View Article and Find Full Text PDF

Download full-text PDF

Source
http://dx.doi.org/10.4103/genint.genint_5_19DOI Listing
http://www.ncbi.nlm.nih.gov/pmc/articles/PMC6862263PMC
October 2019

Physical characteristics at the turnover-points of relative biological effect (RBE) with linear energy transfer (LET).

Phys Med Biol 2019 11 21;64(22):225010. Epub 2019 Nov 21.

Gray Laboratory, Oxford Institute for Radiation Oncology and Biology, University of Oxford, Old Road Campus Research Building, Roosevelt Drive, Oxford, OX3 7DG, United Kingdom. Author to whom any correspondence should be addressed.

This paper considers the kinematic physical characteristics of ionic beams for maximum relative bio-effectiveness (RBE). RBE studies, based on heterogenous cell survival studies at different laboratories and linear energy transfer (LET) conditions for proton, helium, carbon, neon and argon ions, have been further analysed to determine the LET values where RBE is maximal and the LET-RBE relationship has a turnover point. The SRIM stopping power software and other classical equations are used to determine the particle velocities, kinetic energies and their effective ionic charges at LET. The estimated mean LET values increase with atomic number (Z). Each LET has a unique relativistic velocity, β  =  v/c, the velocity v expressed as a fraction of the speed of light, (c), and which is non-linearly proportional to Z. For ions helium and heavier ions, these velocities indicate that the effective charge Z is around 0.99 of the full Z value at each LET, with remarkably stable velocities of 3-4 nm · fs per nucleon, or around 6-8 nm · fs per unit Z. For Z  =  1, (protons and deuterium) some values fall outside these ranges but the result depends on the mix of proton and deuterium used in experiments. An alternative index of βA/Z (A is the atomic mass number), suggests an average velocity of around 15 nm · fs for each particle at LET. These distances, traversed in the time of the radiochemical process initiation, are all within the dimensions of the nucleosome. Curve fitting of the data set provides a predictive equation for LET for any ion, as LET  =  30.4  +  [Formula: see text] (1  -  Exp[-0.61  √  (Z  -  1)]) when normalised to protons. These data can be extended to heavier ions such as silicon and iron and give values that are consistent with experimental data. Each ion probably has a unique LET value. Kinematic studies show maximum bio-effectiveness occurs at particle velocities where electron stripping remains at around 99% and where the velocity per nucleon is around 3-4 nm · fs. This study enhances the limited prior knowledge about the physical conditions of particle beams that provide maximum bio-effectiveness, with applications in particle radiotherapy, radiation protection and space travel.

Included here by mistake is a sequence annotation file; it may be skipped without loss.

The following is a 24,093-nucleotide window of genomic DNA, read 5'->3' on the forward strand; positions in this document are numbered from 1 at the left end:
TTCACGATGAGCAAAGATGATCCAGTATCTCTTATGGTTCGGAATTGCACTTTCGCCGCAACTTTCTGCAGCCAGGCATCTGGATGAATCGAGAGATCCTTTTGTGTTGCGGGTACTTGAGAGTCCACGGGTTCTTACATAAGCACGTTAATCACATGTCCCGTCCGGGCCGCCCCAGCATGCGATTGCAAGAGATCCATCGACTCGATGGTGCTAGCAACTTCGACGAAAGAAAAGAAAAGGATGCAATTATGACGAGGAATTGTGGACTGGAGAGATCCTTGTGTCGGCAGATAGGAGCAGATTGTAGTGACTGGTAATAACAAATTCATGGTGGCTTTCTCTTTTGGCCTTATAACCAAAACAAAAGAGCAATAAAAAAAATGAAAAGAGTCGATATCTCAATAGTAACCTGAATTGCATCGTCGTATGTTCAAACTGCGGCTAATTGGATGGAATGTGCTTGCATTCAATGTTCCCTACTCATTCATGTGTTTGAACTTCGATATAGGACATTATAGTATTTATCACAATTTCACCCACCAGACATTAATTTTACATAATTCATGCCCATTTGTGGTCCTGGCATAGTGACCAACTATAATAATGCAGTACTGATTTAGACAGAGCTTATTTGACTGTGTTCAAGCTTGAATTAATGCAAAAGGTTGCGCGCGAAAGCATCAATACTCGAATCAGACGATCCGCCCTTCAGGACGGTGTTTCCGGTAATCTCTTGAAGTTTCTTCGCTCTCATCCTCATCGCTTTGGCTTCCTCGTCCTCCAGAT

View Article and Find Full Text PDF

Download full-text PDF

Source
http://dx.doi.org/10.1088/1361-6560/ab52a5DOI Listing
November 2019

Key characteristics of 86 agents known to cause cancer in humans.

J Toxicol Environ Health B Crit Rev 2019 22;22(7-8):244-263. Epub 2019 Oct 22.

McLaughlin Centre for Population Health Risk Assessment, Faculty of Medicine, University of Ottawa, Ottawa, Ontario, Canada.